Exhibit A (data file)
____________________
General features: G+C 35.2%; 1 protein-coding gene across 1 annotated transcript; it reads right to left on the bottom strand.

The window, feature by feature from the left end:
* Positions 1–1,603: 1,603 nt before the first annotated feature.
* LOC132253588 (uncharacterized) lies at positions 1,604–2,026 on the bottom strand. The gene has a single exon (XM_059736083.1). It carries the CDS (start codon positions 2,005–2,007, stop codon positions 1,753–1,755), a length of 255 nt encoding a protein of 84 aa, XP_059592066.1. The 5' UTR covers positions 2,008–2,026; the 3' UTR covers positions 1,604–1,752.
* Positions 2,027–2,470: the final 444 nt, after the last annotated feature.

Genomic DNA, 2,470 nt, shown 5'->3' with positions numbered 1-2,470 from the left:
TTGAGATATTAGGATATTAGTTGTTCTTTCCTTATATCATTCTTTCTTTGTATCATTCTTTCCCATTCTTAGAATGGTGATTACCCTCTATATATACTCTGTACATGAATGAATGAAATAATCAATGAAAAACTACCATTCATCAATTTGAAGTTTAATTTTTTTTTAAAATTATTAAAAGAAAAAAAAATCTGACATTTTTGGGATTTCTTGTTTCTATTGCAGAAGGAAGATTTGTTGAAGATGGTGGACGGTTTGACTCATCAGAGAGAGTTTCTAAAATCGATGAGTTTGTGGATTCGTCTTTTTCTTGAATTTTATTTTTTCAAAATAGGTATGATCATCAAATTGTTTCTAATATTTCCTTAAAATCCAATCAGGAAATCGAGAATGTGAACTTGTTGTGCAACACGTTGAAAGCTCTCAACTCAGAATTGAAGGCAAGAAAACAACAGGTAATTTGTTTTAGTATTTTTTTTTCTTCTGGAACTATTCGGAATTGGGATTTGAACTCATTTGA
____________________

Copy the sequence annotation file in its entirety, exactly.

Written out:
General features: G+C 35.2%; 1 protein-coding gene across 1 annotated transcript; it reads right to left on the bottom strand.

The window, feature by feature from the left end:
* Positions 1–1,603: 1,603 nt before the first annotated feature.
* LOC132253588 (uncharacterized) lies at positions 1,604–2,026 on the bottom strand. The gene has a single exon (XM_059736083.1). It carries the CDS (start codon positions 2,005–2,007, stop codon positions 1,753–1,755), a length of 255 nt encoding a protein of 84 aa, XP_059592066.1. The 5' UTR covers positions 2,008–2,026; the 3' UTR covers positions 1,604–1,752.
* Positions 2,027–2,470: the final 444 nt, after the last annotated feature.

Genomic DNA, 2,470 nt, shown 5'->3' with positions numbered 1-2,470 from the left:
TTGAGATATTAGGATATTAGTTGTTCTTTCCTTATATCATTCTTTCTTTGTATCATTCTTTCCCATTCTTAGAATGGTGATTACCCTCTATATATACTCTGTACATGAATGAATGAAATAATCAATGAAAAACTACCATTCATCAATTTGAAGTTTAATTTTTTTTTAAAATTATTAAAAGAAAAAAAAATCTGACATTTTTGGGATTTCTTGTTTCTATTGCAGAAGGAAGATTTGTTGAAGATGGTGGACGGTTTGACTCATCAGAGAGAGTTTCTAAAATCGATGAGTTTGTGGATTCGTCTTTTTCTTGAATTTTATTTTTTCAAAATAGGTATGATCATCAAATTGTTTCTAATATTTCCTTAAAATCCAATCAGGAAATCGAGAATGTGAACTTGTTGTGCAACACGTTGAAAGCTCTCAACTCAGAATTGAAGGCAAGAAAACAACAGGTAATTTGTTTTAGTATTTTTTTTTCTTCTGGAACTATTCGGAATTGGGATTTGAACTCATTTGA